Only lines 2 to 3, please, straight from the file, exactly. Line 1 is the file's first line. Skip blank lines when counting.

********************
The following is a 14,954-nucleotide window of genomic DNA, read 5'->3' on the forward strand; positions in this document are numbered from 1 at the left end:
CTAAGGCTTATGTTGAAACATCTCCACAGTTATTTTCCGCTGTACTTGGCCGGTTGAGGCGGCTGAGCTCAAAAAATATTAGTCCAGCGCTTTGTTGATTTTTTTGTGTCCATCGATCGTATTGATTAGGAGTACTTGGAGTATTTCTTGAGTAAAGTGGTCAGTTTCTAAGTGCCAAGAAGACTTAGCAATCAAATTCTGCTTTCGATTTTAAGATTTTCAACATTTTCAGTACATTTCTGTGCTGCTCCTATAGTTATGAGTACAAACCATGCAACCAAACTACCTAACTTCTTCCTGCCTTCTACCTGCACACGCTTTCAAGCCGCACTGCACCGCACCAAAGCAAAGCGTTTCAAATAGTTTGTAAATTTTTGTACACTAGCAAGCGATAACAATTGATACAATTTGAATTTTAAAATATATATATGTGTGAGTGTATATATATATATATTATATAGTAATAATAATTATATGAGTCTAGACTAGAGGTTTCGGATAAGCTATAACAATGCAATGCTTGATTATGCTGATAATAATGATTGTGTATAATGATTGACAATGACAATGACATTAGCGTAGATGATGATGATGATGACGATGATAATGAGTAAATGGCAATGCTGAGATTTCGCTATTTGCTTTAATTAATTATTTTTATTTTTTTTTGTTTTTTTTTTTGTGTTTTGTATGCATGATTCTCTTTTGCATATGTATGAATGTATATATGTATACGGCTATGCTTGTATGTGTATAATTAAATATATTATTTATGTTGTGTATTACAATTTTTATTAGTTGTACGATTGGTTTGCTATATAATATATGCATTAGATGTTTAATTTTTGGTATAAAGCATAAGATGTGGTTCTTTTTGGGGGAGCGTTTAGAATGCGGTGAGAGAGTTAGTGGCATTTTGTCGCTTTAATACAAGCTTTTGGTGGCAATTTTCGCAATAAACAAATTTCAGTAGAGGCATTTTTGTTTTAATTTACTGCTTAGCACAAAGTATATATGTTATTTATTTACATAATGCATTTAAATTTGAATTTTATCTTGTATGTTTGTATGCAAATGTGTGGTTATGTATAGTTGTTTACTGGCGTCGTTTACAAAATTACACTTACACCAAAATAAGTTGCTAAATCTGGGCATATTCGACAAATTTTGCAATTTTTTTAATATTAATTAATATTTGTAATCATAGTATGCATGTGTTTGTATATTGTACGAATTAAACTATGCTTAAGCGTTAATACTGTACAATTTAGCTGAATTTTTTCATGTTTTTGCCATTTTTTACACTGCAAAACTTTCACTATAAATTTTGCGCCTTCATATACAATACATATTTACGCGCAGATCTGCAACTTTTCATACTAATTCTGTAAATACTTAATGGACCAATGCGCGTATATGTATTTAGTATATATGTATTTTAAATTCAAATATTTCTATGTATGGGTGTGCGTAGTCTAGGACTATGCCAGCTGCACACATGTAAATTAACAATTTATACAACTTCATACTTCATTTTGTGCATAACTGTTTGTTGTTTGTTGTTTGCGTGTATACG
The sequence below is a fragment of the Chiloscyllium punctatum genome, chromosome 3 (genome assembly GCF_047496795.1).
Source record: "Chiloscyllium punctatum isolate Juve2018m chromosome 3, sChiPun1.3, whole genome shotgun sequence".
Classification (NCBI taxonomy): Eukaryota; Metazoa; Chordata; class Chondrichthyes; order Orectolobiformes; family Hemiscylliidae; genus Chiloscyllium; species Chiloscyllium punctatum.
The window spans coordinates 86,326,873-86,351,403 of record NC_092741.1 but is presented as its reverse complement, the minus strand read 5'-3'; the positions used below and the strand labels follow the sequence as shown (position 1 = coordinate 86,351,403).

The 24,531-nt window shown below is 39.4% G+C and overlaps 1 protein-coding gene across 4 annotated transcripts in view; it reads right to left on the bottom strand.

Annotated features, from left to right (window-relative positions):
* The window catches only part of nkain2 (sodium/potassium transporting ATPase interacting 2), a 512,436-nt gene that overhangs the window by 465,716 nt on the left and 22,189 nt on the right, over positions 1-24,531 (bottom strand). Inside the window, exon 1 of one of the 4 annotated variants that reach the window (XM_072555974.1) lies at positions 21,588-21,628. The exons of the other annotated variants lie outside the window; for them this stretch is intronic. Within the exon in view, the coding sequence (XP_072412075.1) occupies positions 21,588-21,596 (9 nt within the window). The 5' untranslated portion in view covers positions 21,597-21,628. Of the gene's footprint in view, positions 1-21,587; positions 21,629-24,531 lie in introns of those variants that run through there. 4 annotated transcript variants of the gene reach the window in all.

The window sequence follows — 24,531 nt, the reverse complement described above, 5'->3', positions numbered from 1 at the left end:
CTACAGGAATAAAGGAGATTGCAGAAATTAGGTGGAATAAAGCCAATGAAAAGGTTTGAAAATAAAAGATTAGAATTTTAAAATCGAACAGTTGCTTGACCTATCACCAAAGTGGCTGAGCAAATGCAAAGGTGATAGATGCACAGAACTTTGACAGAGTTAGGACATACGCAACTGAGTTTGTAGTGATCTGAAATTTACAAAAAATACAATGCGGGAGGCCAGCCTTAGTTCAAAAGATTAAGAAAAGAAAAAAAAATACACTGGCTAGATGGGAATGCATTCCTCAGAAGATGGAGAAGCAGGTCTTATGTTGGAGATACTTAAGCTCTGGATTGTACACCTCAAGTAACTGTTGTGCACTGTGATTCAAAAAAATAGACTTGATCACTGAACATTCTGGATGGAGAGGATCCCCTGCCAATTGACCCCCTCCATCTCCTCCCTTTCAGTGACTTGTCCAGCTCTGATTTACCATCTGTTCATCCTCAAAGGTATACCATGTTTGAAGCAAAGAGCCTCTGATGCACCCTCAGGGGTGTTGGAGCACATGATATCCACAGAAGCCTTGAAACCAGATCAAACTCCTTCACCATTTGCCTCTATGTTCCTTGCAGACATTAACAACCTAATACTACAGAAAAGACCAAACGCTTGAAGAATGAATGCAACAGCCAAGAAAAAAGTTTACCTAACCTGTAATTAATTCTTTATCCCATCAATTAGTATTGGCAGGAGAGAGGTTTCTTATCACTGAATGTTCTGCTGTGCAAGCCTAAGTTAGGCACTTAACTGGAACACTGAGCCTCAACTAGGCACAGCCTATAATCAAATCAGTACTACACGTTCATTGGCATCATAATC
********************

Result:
CTAAGGCTTATGTTGAAACATCTCCACAGTTATTTTCCGCTGTACTTGGCCGGTTGAGGCGGCTGAGCTCAAAAAATATTAGTCCAGCGCTTTGTTGATTTTTTTGTGTCCATCGATCGTATTGATTAGGAGTACTTGGAGTATTTCTTGAGTAAAGTGGTCAGTTTCTAAGTGCCAAGAAGACTTAGCAATCAAATTCTGCTTTCGATTTTAAGATTTTCAACATTTTCAGTACATTTCTGTGCTGCTCCTATAGTTATGAGTACAAACCATGCAACCAAACTACCTAACTTCTTCCTGCCTTCTACCTGCACACGCTTTCAAGCCGCACTGCACCGCACCAAAGCAAAGCGTTTCAAATAGTTTGTAAATTTTTGTACACTAGCAAGCGATAACAATTGATACAATTTGAATTTTAAAATATATATATGTGTGAGTGTATATATATATATATTATATAGTAATAATAATTATATGAGTCTAGACTAGAGGTTTCGGATAAGCTATAACAATGCAATGCTTGATTATGCTGATAATAATGATTGTGTATAATGATTGACAATGACAATGACATTAGCGTAGATGATGATGATGATGACGATGATAATGAGTAAATGGCAATGCTGAGATTTCGCTATTTGCTTTAATTAATTATTTTTATTTTTTTTTGTTTTTTTTTTTGTGTTTTGTATGCATGATTCTCTTTTGCATATGTATGAATGTATATATGTATACGGCTATGCTTGTATGTGTATAATTAAATATATTATTTATGTTGTGTATTACAATTTTTATTAGTTGTACGATTGGTTTGCTATATAATATATGCATTAGATGTTTAATTTTTGGTATAAAGCATAAGATGTGGTTCTTTTTGGGGGAGCGTTTAGAATGCGGTGAGAGAGTTAGTGGCATTTTGTCGCTTTAATACAAGCTTTTGGTGGCAATTTTCGCAATAAACAAATTTCAGTAGAGGCATTTTTGTTTTAATTTACTGCTTAGCACAAAGTATATATGTTATTTATTTACATAATGCATTTAAATTTGAATTTTATCTTGTATGTTTGTATGCAAATGTGTGGTTATGTATAGTTGTTTACTGGCGTCGTTTACAAAATTACACTTACACCAAAATAAGTTGCTAAATCTGGGCATATTCGACAAATTTTGCAATTTTTTTAATATTAATTAATATTTGTAATCATAGTATGCATGTGTTTGTATATTGTACGAATTAAACTATGCTTAAGCGTTAATACTGTACAATTTAGCTGAATTTTTTCATGTTTTTGCCATTTTTTACACTGCAAAACTTTCACTATAAATTTTGCGCCTTCATATACAATACATATTTACGCGCAGATCTGCAACTTTTCATACTAATTCTGTAAATACTTAATGGACCAATGCGCGTATATGTATTTAGTATATATGTATTTTAAATTCAAATATTTCTATGTATGGGTGTGCGTAGTCTAGGACTATGCCAGCTGCACACATGTAAATTAACAATTTATACAACTTCATACTTCATTTTGTGCATAACTGTTTGTTGTTTGTTGTTTGCGTGTATACG
The sequence below is a fragment of the Chiloscyllium punctatum genome, chromosome 3 (genome assembly GCF_047496795.1).